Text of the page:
There’s no gardening going on at our house these days. That all went poof! in August when we sold our house with the huge kitchen garden and moved around the corner to another building we owned as a rental property. The new (old) row house is north facing and has little or no room for food gardening. My wife has suggested starting a garden on a roof deck. But we don’t plan to be here long and I shudder at the idea of hauling soil up two flights of stairs through the house.
As a result, my gardening in an ironic twist of fate has been reduced to my favorite activity–making compost. Composting, or turning dead stuff into new soil, is like being present at the creation. Bacteria and all sorts of other critters do the dirty work, breaking down organic matter like apple cores and carrots peels and dryer lint. Instead of sealing it up in a plastic bag and sending it to the landfill, we feed the planet by returning our debris to the soil whence it came. This is our way of supporting the circle of life–even here in the urban environs of the District of Columbia, two miles from the White House.
For the last couple of months I’ve been saving kitchen scraps in one of our metal cans. That gets to be a little stinky after a while. Thankfully, we now have dry leaves we can add to the pile.
My favorite “brown” material for compost is straw. Straw bales stack conveniently for storage and chopped straw makes a great mulch for tomato plants. But fallen leaves are more convenient this time of year. We rake them into a trash can, then pass them through our Flowtron “leaf eater,’ which easily grinds them small. The device is really just a line trimmer set inside a big can. Be sure to wear a mask and eye goggles for protection. When the leaves are very dry, the machine does create dust, and bits of twigs can go flying.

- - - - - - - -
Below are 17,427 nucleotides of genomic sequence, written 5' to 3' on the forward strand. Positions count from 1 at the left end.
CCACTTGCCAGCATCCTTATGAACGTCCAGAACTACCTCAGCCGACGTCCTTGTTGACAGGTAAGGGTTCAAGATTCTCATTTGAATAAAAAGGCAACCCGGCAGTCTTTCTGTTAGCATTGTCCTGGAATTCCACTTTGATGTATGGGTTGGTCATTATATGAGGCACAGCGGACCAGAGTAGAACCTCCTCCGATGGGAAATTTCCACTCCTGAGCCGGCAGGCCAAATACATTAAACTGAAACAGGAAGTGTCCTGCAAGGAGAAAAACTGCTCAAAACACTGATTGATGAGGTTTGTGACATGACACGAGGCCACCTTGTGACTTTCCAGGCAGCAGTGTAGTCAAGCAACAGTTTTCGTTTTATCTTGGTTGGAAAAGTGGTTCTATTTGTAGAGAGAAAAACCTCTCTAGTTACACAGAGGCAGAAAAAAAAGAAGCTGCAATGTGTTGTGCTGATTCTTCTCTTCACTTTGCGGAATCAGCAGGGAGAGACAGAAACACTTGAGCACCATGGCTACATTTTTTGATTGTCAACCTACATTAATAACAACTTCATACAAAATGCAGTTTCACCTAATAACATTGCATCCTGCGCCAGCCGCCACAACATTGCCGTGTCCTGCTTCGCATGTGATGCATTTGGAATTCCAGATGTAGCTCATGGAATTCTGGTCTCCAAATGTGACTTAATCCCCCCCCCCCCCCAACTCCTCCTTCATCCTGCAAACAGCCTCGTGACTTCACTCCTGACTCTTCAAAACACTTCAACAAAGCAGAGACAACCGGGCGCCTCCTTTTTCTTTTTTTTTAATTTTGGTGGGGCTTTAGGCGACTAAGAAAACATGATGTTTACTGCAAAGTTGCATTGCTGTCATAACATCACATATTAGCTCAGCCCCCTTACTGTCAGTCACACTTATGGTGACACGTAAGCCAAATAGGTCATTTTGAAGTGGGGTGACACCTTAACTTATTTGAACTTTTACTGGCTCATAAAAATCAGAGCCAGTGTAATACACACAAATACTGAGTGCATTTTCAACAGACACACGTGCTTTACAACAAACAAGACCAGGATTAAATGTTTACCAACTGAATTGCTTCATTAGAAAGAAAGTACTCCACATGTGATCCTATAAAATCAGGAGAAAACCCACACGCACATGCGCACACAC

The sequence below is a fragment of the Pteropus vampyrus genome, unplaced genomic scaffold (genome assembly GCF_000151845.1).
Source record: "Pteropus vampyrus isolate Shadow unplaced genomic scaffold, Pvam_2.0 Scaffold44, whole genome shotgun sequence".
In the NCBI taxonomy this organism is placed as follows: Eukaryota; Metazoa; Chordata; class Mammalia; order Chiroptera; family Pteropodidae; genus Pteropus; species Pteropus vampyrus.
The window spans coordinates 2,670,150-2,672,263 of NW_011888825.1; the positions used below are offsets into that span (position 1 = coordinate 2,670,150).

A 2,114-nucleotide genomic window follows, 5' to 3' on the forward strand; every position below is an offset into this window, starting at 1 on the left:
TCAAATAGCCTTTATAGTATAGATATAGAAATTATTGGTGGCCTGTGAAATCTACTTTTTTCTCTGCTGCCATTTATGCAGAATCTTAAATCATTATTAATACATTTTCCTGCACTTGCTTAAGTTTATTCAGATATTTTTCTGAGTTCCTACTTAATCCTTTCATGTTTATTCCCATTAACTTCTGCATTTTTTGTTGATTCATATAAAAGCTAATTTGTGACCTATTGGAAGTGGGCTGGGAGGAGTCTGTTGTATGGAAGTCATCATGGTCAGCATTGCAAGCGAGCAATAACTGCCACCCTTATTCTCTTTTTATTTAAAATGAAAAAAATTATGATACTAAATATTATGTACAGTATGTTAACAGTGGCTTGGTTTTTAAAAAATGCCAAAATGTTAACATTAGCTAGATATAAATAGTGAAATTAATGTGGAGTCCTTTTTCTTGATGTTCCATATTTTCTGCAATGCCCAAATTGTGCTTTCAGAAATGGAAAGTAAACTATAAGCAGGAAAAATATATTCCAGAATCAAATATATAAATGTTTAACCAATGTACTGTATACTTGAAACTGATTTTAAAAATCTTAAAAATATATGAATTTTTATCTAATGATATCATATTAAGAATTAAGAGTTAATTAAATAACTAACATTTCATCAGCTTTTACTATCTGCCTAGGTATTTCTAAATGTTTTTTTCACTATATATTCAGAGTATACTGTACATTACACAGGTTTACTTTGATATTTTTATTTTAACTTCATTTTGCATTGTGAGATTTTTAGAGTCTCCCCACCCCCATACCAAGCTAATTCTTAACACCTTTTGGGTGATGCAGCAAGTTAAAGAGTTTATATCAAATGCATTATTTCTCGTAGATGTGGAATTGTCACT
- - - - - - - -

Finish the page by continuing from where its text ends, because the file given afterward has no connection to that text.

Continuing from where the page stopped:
Whole leaves tend to mat together. Chopped into tiny pieces, they mix much more easily with our kitchen scraps and decompose more quickly.
We filled three large garbage cans with chopped leaves–enough, I think, to get us through the next year.
We use metal cans for composting because rats will gnaw through plastic to get at kitchen scraps. Just be sure to maintain a proper balance of scraps to leaves to fuel the decomposition process. You may need to add a little water, but be sure to drill some holes in the bottom of the can for drainage. Too much wetness and the pile will go anaerobic, which is where all those putrid garbage smells come from. Your compost shouldn’t smell at all. If you have any concerns about the compost getting enough air, you can drill some holes in the sides of the can as well.
You should have beautiful compost in a few months, and the cans are an ideal place to store it.